Can you go through this maze so that the numbers you pass add to exactly 100?
A little mouse called Delia lives in a hole in the bottom of a
tree.....How many days will it be before Delia has to take the same
Alice and Brian are snails who live on a wall and can only travel
along the cracks. Alice wants to go to see Brian. How far is the
shortest route along the cracks? Is there more than one way to go?
Have you ever read a Winnie the Pooh poem called "Lines and Squares" by A.A. Milne? It tells us how Christopher Robin plays a game with himself as he walks along pavements, trying not to walk on the "lines" (the edges of the paving stones).
Have you ever done this? I know I have! This investigation is based on a similar idea - but here I want to walk on the lines!
This is a picture of the path leading up to my front door from the road:
I like to walk along the cracks of the paving stones, but not the outside edge of the path itself because I may tread on the grass.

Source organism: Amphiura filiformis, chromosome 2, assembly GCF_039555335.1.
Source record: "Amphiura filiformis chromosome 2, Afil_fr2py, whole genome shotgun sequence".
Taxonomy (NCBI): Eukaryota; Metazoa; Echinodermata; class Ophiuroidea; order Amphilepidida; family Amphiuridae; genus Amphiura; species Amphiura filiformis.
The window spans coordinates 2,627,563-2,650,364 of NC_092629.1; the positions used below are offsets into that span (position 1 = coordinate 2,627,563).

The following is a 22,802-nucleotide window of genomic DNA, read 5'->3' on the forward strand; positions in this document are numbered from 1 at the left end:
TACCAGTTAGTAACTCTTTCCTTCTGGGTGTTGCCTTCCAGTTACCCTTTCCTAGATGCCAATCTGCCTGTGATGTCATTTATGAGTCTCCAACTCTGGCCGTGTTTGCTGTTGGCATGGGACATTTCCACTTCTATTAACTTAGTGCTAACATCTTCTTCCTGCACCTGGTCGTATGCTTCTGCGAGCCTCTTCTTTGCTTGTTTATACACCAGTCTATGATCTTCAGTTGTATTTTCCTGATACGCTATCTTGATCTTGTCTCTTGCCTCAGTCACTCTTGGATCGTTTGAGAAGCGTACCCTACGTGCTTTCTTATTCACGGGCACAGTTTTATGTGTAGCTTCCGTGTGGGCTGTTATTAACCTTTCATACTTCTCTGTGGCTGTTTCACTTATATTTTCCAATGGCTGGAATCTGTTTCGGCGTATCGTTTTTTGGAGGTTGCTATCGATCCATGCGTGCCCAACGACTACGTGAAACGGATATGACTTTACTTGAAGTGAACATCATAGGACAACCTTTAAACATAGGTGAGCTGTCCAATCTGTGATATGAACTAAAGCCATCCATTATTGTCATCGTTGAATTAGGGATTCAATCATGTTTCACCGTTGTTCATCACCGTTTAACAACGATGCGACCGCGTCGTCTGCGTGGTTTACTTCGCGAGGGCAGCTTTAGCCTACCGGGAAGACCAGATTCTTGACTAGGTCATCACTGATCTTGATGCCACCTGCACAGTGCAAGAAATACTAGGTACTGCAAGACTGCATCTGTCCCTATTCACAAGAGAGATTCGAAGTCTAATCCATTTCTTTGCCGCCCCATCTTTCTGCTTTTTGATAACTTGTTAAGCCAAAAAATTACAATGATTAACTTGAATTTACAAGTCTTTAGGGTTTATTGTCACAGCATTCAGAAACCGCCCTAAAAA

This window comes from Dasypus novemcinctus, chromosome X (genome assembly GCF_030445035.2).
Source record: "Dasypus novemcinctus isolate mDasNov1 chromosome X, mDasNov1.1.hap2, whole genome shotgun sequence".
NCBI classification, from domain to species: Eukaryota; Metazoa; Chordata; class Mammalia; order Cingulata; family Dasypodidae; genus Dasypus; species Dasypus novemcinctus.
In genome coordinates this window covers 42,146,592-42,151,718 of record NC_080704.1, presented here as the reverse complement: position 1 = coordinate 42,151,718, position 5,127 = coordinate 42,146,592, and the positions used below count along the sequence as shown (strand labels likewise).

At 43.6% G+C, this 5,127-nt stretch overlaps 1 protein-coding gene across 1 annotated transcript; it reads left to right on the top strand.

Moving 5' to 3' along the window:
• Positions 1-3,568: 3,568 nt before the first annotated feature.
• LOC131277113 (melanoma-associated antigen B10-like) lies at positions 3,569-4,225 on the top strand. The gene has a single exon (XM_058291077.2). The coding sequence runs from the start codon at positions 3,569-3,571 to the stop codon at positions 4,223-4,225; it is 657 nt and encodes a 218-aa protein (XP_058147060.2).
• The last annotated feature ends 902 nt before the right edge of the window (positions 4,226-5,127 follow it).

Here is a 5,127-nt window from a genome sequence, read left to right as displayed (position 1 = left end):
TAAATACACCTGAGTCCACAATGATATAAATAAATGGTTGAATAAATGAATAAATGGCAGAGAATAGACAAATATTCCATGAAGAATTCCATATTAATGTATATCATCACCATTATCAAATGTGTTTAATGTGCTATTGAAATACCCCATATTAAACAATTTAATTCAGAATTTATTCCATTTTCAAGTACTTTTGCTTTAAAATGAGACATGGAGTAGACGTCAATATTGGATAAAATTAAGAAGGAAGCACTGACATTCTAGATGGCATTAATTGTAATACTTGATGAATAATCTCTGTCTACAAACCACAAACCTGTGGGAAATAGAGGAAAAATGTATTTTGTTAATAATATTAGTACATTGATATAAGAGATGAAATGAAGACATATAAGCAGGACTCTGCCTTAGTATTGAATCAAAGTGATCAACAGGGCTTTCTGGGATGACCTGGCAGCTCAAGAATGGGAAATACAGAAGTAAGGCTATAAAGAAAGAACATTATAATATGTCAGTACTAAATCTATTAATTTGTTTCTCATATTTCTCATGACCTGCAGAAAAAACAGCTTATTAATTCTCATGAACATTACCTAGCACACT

The only way I can do it is by walking straight down the middle of the path like this:
If the path were three paving stones wide instead of just two it would look like this:
Remembering that I can only walk along the sides of the paving stones and I mustn't tread on the outside edge, how many different routes can you find for me to take? (By the way, you must not turn back on yourself, and you must head towards the door or sides - so you cannot walk towards the road on your journey.)
Do any of your routes have a repeating pattern?
Imagine now that the path is even wider, with four paving stones:
What different routes can you find now?
Perhaps you could group them into those with a repeating pattern and those without. Maybe you can find other ways to group the routes.
If I could also take steps diagonally across a paving stone, like this:
then there are even more possibilities. Try to find the new routes yourself, starting with 3 paving stones width. Remember all the same rules apply as before.